|Wolters, William - Bill|
Submitted to: International Sustainable Marine Fish Culture Conference and Workshop Book of Abstracts
Publication Type: Abstract only
Publication Acceptance Date: 9/15/2005
Publication Date: 10/15/2005
Citation: Wolters, W.R., Brazil, B.L. 2005. Facilities and program development at the USDA, ARS National Cold Water Marine Aquaculture Center in Franklin, Maine. 2nd International Sustainable Marine Fish Culture Conference and Workshop Book of Abstracts. Fort Pierce, FL, October 2005, p. 18 Interpretive Summary:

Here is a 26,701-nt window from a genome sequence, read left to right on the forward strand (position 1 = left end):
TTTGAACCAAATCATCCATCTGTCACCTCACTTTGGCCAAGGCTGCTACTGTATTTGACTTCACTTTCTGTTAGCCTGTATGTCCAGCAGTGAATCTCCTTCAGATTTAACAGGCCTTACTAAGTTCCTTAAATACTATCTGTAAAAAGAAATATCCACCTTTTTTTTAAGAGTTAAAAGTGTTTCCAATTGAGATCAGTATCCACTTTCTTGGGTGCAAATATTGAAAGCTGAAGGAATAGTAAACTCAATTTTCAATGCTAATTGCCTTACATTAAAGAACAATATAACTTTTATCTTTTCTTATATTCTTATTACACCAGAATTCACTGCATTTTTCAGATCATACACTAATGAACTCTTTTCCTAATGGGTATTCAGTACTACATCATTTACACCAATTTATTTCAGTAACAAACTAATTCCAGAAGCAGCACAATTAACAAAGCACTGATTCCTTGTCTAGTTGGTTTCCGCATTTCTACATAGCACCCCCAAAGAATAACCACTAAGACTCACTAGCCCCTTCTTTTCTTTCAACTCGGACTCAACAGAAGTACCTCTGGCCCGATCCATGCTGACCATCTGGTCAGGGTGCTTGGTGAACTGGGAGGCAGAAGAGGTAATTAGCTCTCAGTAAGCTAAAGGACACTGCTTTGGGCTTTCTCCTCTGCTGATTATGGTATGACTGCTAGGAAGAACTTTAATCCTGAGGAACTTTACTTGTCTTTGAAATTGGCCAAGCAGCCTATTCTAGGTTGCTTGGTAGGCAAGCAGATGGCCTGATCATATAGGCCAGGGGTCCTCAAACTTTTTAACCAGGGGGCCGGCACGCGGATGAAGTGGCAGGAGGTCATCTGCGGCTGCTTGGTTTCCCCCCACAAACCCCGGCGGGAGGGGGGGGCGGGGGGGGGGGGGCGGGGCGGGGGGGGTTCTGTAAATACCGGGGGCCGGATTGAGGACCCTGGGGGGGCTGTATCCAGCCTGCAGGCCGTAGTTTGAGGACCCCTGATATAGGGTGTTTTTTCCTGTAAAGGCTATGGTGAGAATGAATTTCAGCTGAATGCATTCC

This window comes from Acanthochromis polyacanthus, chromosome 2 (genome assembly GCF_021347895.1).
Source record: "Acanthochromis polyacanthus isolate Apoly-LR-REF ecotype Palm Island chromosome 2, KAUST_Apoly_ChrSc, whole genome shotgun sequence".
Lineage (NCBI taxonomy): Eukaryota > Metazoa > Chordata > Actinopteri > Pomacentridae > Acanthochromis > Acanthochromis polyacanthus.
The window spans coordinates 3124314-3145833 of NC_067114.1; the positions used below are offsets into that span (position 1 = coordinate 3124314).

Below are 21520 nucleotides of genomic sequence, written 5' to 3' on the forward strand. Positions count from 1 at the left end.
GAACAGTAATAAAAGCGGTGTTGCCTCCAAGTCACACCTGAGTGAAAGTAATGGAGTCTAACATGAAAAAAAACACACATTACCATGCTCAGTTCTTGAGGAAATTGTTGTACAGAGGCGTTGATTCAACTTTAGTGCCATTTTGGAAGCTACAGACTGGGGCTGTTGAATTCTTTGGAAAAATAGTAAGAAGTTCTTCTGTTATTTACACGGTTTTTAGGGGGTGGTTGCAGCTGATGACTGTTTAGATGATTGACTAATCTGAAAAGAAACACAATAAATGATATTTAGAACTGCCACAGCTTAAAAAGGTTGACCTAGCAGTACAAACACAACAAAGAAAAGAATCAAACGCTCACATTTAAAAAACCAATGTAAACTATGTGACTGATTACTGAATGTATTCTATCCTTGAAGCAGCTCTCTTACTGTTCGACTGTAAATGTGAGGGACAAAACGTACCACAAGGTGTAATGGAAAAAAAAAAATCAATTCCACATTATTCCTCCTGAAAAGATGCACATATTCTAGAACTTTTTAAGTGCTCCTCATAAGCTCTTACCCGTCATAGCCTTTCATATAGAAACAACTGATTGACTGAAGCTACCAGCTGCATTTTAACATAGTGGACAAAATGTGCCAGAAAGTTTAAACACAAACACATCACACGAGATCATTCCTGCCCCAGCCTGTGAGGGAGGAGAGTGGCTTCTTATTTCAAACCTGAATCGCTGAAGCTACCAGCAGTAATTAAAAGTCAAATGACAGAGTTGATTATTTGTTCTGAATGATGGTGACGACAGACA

Technical Abstract: The USDA, Agricultural Research Service (ARS) is developing facilities in Maine to conduct research on problems limiting coldwater marine aquaculture. The Northeastern U.S has the ideal location and unique opportunity to be a leader in cold-water marine finfish aquaculture. However, problems and regulations on environmental issues, mandatory stocking of 100 percent native North American salmon, and disease have seriously impacted economic viability of the U.S. salmon industry. In response to these problems, the ARS has developed the National Cold Water Marine Aquaculture Center (NCWMAC) in Orono and Franklin, Maine. The USDA’s Franklin site is adjacent to the University of Maine’s Center for Cooperative Aquaculture Research on the shore of Taunton Bay and share essential infrastructure to maximize efficiency. Facilities will be used to conduct research on Atlantic salmon and other coldwater marine finfish species. The initial research focus for the Franklin location will be to develop a comprehensive Atlantic salmon breeding program from native North American fish stocks leading to the development and release of genetically improved salmon lines to commercial producers. Research facilities will include office space, primary and secondary hygiene rooms, a research tank bay, and a breeding facility for 200+ Atlantic salmon families with incubation, parr, smolt, on-grow, and broodstock tanks. Fish culture tanks will be equipped with eight recirculating systems utilizing biological (fluidized sand) filtration, carbon dioxide stripping, supplemental oxygenation and ozonation, and ultraviolet sterilization. The Franklin location has the unique water resources to supply these systems from freshwater, brackish water, or saltwater wells, and also filtered seawater. Water from culture tanks and the research facility will discharge into a wastewater treatment building and pass through micro-screen drum filtration, UV irradiation to disinfect the water, and an inclined traveling belt screen to exclude from the discharge all eggs or fish. Research staff and program areas will be expanded to address industry needs as additional funding becomes available. Potential future program areas are likely to include fish health, nutrition, emerging species, production systems, and engineering.